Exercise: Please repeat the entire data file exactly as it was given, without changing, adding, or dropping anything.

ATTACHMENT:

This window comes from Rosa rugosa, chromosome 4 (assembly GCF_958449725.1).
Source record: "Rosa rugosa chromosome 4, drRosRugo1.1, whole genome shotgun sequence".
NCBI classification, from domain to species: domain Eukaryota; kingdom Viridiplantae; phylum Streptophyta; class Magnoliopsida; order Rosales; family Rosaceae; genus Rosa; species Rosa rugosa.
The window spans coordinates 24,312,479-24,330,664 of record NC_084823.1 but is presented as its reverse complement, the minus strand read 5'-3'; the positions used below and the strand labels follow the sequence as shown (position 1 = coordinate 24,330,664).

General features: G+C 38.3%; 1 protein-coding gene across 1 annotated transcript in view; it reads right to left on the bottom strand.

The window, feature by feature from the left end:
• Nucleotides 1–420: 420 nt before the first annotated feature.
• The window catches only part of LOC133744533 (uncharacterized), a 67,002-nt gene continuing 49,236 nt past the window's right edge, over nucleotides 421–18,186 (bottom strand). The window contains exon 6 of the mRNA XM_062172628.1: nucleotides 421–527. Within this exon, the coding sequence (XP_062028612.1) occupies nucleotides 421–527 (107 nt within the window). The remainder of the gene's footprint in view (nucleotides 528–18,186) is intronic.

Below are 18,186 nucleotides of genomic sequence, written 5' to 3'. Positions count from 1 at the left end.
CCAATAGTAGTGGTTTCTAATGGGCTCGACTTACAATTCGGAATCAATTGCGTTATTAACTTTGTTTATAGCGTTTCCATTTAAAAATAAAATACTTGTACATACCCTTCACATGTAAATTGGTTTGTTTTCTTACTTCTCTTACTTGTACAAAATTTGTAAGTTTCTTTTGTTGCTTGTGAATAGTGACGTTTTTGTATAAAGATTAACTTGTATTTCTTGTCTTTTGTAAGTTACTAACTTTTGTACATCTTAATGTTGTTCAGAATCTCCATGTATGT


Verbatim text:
This window comes from Rosa rugosa, chromosome 4 (assembly GCF_958449725.1).
Source record: "Rosa rugosa chromosome 4, drRosRugo1.1, whole genome shotgun sequence".
NCBI classification, from domain to species: domain Eukaryota; kingdom Viridiplantae; phylum Streptophyta; class Magnoliopsida; order Rosales; family Rosaceae; genus Rosa; species Rosa rugosa.
The window spans coordinates 24,312,479-24,330,664 of record NC_084823.1 but is presented as its reverse complement, the minus strand read 5'-3'; the positions used below and the strand labels follow the sequence as shown (position 1 = coordinate 24,330,664).

General features: G+C 38.3%; 1 protein-coding gene across 1 annotated transcript in view; it reads right to left on the bottom strand.

The window, feature by feature from the left end:
• Nucleotides 1–420: 420 nt before the first annotated feature.
• The window catches only part of LOC133744533 (uncharacterized), a 67,002-nt gene continuing 49,236 nt past the window's right edge, over nucleotides 421–18,186 (bottom strand). The window contains exon 6 of the mRNA XM_062172628.1: nucleotides 421–527. Within this exon, the coding sequence (XP_062028612.1) occupies nucleotides 421–527 (107 nt within the window). The remainder of the gene's footprint in view (nucleotides 528–18,186) is intronic.

Below are 18,186 nucleotides of genomic sequence, written 5' to 3'. Positions count from 1 at the left end.
CCAATAGTAGTGGTTTCTAATGGGCTCGACTTACAATTCGGAATCAATTGCGTTATTAACTTTGTTTATAGCGTTTCCATTTAAAAATAAAATACTTGTACATACCCTTCACATGTAAATTGGTTTGTTTTCTTACTTCTCTTACTTGTACAAAATTTGTAAGTTTCTTTTGTTGCTTGTGAATAGTGACGTTTTTGTATAAAGATTAACTTGTATTTCTTGTCTTTTGTAAGTTACTAACTTTTGTACATCTTAATGTTGTTCAGAATCTCCATGTATGT